A Toxic Time Bomb in the Northwest
Buried in President Bush's proposed budget for next year is a story of broken promises. It's a story that puts our nation's honor -- and our environment, economy and families -- on the line.
The president wants to increase spending on every major category of our government's nuclear program except one: cleaning up the toxic legacy that lurks at nuclear reservations and facilities around the nation.
The administration wants more funding for nuclear weaponry, nuclear energy, nuclear science and management. But it would spend $800 million less on environmental cleanups at 20 federal nuclear sites in 14 states.
Its request for cleanups at nuclear sites in several states is the lowest since 1997.
Federal cleanups are not yet completed in Washington state, New York, South Carolina, Ohio, Tennessee, Illinois, Kentucky, California, Idaho, New Mexico, Texas, Arkansas, Nevada or Utah. Our government is turning its back on long-standing commitments.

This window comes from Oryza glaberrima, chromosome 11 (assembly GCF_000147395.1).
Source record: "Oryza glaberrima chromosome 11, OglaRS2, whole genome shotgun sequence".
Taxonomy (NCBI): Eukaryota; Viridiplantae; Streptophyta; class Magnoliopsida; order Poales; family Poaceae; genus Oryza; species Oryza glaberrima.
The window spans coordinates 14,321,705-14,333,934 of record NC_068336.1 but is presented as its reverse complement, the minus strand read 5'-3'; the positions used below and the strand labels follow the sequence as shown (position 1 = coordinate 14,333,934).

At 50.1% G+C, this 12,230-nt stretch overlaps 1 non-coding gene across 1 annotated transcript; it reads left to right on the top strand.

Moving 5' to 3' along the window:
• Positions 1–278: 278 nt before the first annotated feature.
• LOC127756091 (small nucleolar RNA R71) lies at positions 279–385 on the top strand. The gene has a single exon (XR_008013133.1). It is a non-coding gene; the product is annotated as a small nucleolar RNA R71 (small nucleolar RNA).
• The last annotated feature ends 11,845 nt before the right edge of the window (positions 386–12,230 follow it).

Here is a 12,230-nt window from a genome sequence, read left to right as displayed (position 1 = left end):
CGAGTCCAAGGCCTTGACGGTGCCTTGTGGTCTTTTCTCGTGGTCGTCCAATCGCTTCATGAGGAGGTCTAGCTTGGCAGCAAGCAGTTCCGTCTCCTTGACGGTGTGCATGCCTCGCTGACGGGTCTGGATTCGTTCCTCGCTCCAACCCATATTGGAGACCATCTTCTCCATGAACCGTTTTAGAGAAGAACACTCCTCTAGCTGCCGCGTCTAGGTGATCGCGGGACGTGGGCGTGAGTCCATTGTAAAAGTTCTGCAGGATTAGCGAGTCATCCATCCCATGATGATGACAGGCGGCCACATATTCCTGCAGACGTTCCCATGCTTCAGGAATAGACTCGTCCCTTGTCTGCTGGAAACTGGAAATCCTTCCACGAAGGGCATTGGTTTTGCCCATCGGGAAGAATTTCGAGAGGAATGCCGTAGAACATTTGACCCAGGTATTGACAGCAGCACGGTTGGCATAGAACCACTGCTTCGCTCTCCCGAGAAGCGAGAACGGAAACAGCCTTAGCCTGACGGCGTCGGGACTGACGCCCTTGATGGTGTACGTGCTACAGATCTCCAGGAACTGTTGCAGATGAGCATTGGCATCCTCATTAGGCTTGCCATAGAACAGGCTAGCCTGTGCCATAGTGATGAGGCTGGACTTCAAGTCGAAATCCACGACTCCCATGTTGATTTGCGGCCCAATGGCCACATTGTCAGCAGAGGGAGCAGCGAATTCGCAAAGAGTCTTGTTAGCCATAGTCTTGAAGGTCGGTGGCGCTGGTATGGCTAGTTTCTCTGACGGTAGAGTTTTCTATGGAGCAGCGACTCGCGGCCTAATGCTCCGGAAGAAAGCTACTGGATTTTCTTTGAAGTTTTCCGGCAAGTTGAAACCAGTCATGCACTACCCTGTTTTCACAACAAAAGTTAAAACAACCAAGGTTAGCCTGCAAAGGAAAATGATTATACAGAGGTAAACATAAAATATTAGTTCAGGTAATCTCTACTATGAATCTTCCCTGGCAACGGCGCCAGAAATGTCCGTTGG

Nothing better illustrates why America must clean up the enormous quantities of waste at these sites than Hanford, our country's most-contaminated federal nuclear reservation. Here, the United States produced weapons-grade plutonium, unlocking the code to the power that helped win the Cold War.
The legacy of that era is a witches' brew of the world's most dangerous materials, housed in half-century-old storage tanks, that are contaminating nearby soils and aquifers.
Will America keep its promises and clean up this toxic legacy? Will our nation and Congress allow the administration to turn its back on millions of Americans?
Success won't come easily. Conscientious Americans must join the states that are living with unfinished nuclear cleanups to compel the Energy Department to get its program moving again.
And time is not on our side.
Just below ground at the Hanford site are 177 enormous steel tanks. They contain 53 million gallons of heavy metals, acids, solvents and highly radioactive elements, including plutonium, cesium, strontium and uranium. Sixty-seven tanks are confirmed leakers, and nearly all are well beyond their design lifespan.
According to the Government Accountability Office, the federal government and its contractors also buried thousands of tons of radioactive and hazardous waste in unlined landfills and injected 450 billion gallons of liquid waste into ponds, ditches and drainfields at the site. That is about the amount of water that flows through the Potomac River in a month.